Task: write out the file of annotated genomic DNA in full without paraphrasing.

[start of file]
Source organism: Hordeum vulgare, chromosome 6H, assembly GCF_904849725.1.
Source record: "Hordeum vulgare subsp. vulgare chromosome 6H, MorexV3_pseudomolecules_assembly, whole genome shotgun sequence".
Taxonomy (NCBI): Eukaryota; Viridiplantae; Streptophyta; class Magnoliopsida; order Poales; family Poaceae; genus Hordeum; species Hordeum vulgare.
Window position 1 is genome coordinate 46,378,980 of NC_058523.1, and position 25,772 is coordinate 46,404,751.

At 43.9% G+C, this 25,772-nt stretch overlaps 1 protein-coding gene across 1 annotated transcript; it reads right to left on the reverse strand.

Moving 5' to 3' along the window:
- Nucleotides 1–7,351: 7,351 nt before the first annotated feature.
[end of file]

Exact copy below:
Source organism: Hordeum vulgare, chromosome 6H, assembly GCF_904849725.1.
Source record: "Hordeum vulgare subsp. vulgare chromosome 6H, MorexV3_pseudomolecules_assembly, whole genome shotgun sequence".
Taxonomy (NCBI): Eukaryota; Viridiplantae; Streptophyta; class Magnoliopsida; order Poales; family Poaceae; genus Hordeum; species Hordeum vulgare.
Window position 1 is genome coordinate 46,378,980 of NC_058523.1, and position 25,772 is coordinate 46,404,751.

At 43.9% G+C, this 25,772-nt stretch overlaps 1 protein-coding gene across 1 annotated transcript; it reads right to left on the reverse strand.

Moving 5' to 3' along the window:
- Nucleotides 1–7,351: 7,351 nt before the first annotated feature.